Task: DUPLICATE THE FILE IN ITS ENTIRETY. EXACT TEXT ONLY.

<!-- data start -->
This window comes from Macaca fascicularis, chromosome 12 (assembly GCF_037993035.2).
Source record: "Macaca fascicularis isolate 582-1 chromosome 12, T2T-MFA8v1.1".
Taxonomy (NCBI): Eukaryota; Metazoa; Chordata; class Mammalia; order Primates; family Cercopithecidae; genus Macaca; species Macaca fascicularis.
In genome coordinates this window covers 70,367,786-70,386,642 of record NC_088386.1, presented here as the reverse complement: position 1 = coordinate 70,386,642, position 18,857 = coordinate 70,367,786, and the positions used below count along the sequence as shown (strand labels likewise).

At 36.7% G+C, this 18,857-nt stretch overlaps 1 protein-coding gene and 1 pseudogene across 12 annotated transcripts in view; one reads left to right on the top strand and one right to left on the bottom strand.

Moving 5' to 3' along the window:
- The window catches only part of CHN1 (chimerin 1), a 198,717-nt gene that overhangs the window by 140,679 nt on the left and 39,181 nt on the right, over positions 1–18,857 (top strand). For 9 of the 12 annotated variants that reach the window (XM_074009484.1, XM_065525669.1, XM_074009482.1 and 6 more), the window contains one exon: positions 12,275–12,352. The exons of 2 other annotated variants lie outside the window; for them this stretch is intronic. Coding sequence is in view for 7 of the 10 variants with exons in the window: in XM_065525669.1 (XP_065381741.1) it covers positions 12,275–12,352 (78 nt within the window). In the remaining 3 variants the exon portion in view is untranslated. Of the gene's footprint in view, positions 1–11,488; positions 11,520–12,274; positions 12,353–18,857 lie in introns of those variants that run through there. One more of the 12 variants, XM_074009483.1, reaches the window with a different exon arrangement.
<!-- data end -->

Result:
This window comes from Macaca fascicularis, chromosome 12 (assembly GCF_037993035.2).
Source record: "Macaca fascicularis isolate 582-1 chromosome 12, T2T-MFA8v1.1".
Taxonomy (NCBI): Eukaryota; Metazoa; Chordata; class Mammalia; order Primates; family Cercopithecidae; genus Macaca; species Macaca fascicularis.
In genome coordinates this window covers 70,367,786-70,386,642 of record NC_088386.1, presented here as the reverse complement: position 1 = coordinate 70,386,642, position 18,857 = coordinate 70,367,786, and the positions used below count along the sequence as shown (strand labels likewise).

At 36.7% G+C, this 18,857-nt stretch overlaps 1 protein-coding gene and 1 pseudogene across 12 annotated transcripts in view; one reads left to right on the top strand and one right to left on the bottom strand.

Moving 5' to 3' along the window:
- The window catches only part of CHN1 (chimerin 1), a 198,717-nt gene that overhangs the window by 140,679 nt on the left and 39,181 nt on the right, over positions 1–18,857 (top strand). For 9 of the 12 annotated variants that reach the window (XM_074009484.1, XM_065525669.1, XM_074009482.1 and 6 more), the window contains one exon: positions 12,275–12,352. The exons of 2 other annotated variants lie outside the window; for them this stretch is intronic. Coding sequence is in view for 7 of the 10 variants with exons in the window: in XM_065525669.1 (XP_065381741.1) it covers positions 12,275–12,352 (78 nt within the window). In the remaining 3 variants the exon portion in view is untranslated. Of the gene's footprint in view, positions 1–11,488; positions 11,520–12,274; positions 12,353–18,857 lie in introns of those variants that run through there. One more of the 12 variants, XM_074009483.1, reaches the window with a different exon arrangement.